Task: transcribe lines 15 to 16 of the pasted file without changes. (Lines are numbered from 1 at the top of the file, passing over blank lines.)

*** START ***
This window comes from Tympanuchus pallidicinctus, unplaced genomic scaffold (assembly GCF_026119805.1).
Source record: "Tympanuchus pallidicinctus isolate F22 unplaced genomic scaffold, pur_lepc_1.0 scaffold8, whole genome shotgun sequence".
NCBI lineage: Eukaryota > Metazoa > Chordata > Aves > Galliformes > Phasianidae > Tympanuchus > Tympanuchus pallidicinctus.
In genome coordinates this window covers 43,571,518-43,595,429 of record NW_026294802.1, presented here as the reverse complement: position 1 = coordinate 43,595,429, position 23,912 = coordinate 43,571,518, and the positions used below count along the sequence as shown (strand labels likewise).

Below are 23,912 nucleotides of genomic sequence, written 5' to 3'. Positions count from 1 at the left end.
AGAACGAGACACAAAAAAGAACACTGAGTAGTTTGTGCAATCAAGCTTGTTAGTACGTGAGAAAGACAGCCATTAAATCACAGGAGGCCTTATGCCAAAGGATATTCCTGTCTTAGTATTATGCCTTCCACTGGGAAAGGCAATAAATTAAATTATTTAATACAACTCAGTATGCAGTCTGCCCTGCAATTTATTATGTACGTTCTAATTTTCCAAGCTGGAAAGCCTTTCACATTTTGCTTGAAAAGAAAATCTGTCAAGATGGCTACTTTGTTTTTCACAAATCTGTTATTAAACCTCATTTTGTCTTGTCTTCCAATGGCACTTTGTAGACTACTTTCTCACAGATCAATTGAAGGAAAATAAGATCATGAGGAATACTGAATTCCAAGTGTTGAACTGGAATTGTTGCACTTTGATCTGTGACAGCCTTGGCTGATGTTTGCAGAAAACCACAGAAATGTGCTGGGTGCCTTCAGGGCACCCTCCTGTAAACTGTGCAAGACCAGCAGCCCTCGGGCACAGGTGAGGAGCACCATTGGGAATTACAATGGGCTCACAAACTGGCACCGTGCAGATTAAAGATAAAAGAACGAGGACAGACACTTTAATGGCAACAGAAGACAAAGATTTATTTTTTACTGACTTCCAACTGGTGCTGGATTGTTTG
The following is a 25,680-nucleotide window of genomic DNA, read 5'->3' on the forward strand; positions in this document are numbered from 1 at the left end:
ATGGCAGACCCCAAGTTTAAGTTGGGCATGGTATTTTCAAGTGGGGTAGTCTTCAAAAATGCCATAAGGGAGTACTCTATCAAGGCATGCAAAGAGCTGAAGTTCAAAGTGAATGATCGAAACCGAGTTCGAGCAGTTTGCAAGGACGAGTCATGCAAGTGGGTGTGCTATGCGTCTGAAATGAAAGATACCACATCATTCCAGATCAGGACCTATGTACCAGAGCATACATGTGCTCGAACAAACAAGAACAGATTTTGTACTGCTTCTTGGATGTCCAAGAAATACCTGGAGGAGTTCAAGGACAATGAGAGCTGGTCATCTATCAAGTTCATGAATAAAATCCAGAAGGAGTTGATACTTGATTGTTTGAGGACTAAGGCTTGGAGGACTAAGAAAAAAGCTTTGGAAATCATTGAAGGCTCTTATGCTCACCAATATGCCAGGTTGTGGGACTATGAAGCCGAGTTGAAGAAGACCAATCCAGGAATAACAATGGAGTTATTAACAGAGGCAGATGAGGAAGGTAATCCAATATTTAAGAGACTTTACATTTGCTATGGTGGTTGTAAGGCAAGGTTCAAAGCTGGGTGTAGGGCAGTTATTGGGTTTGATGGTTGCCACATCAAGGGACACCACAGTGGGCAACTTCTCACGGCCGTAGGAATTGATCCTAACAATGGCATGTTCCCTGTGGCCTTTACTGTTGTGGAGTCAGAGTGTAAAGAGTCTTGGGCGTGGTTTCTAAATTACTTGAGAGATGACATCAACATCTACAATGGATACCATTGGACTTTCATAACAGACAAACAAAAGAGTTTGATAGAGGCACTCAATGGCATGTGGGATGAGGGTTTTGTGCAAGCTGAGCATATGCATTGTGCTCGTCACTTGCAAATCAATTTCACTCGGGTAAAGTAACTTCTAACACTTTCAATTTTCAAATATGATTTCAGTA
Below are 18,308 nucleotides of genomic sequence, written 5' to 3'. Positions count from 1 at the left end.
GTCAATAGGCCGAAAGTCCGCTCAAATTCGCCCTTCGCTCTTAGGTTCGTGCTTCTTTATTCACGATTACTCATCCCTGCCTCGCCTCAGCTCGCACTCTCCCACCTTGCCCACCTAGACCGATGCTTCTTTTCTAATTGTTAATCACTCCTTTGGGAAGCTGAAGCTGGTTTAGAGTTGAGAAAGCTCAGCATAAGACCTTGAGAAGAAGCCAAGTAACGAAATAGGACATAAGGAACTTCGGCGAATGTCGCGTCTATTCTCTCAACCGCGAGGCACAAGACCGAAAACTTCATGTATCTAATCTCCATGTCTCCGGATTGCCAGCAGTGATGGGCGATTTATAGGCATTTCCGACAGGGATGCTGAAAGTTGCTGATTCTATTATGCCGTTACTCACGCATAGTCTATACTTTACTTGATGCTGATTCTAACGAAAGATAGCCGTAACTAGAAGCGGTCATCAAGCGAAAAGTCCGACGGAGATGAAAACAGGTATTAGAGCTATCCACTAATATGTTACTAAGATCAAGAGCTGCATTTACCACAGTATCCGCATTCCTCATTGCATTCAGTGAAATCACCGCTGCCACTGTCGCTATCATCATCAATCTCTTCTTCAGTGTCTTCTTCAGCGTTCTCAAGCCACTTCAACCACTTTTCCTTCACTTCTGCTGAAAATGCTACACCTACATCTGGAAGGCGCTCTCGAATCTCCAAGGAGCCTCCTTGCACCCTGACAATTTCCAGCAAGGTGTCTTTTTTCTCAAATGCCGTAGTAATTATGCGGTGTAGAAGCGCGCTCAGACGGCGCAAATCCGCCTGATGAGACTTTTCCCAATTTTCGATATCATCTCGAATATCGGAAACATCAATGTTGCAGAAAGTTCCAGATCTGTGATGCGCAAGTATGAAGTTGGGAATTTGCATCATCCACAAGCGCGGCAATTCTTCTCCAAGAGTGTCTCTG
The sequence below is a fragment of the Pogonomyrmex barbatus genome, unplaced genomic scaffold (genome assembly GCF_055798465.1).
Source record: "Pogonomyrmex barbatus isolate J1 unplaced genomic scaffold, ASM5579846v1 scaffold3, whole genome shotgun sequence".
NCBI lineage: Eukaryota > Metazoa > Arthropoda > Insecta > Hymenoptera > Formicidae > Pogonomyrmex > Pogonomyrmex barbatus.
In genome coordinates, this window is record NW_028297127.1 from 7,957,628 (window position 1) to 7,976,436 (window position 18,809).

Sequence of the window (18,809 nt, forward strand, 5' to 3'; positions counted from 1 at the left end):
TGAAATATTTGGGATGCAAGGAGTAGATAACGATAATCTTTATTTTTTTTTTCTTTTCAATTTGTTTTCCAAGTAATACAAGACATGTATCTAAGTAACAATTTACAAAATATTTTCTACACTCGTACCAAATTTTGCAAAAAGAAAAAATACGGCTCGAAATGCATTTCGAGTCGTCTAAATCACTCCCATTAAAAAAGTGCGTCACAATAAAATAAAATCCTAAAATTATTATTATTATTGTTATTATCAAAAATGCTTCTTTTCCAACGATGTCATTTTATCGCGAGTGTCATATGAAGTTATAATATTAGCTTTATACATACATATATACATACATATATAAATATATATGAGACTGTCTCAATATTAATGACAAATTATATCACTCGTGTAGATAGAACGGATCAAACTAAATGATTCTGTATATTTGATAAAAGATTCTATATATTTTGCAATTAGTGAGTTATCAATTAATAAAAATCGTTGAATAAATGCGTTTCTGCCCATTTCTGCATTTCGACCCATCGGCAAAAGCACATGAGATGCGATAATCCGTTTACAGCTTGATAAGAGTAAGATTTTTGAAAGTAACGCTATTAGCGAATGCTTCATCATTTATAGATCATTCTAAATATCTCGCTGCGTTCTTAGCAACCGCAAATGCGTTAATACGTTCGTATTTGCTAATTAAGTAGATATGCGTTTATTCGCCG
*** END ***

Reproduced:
Sequence of the window (18,809 nt, forward strand, 5' to 3'; positions counted from 1 at the left end):
TGAAATATTTGGGATGCAAGGAGTAGATAACGATAATCTTTATTTTTTTTTTCTTTTCAATTTGTTTTCCAAGTAATACAAGACATGTATCTAAGTAACAATTTACAAAATATTTTCTACACTCGTACCAAATTTTGCAAAAAGAAAAAATACGGCTCGAAATGCATTTCGAGTCGTCTAAATCACTCCCATTAAAAAAGTGCGTCACAATAAAATAAAATCCTAAAATTATTATTATTATTGTTATTATCAAAAATGCTTCTTTTCCAACGATGTCATTTTATCGCGAGTGTCATATGAAGTTATAATATTAGCTTTATACATACATATATACATACATATATAAATATATATGAGACTGTCTCAATATTAATGACAAATTATATCACTCGTGTAGATAGAACGGATCAAACTAAATGATTCTGTATATTTGATAAAAGATTCTATATATTTTGCAATTAGTGAGTTATCAATTAATAAAAATCGTTGAATAAATGCGTTTCTGCCCATTTCTGCATTTCGACCCATCGGCAAAAGCACATGAGATGCGATAATCCGTTTACAGCTTGATAAGAGTAAGATTTTTGAAAGTAACGCTATTAGCGAATGCTTCATCATTTATAGATCATTCTAAATATCTCGCTGCGTTCTTAGCAACCGCAAATGCGTTAATACGTTCGTATTTGCTAATTAAGTAGATATGCGTTTATTCGCCG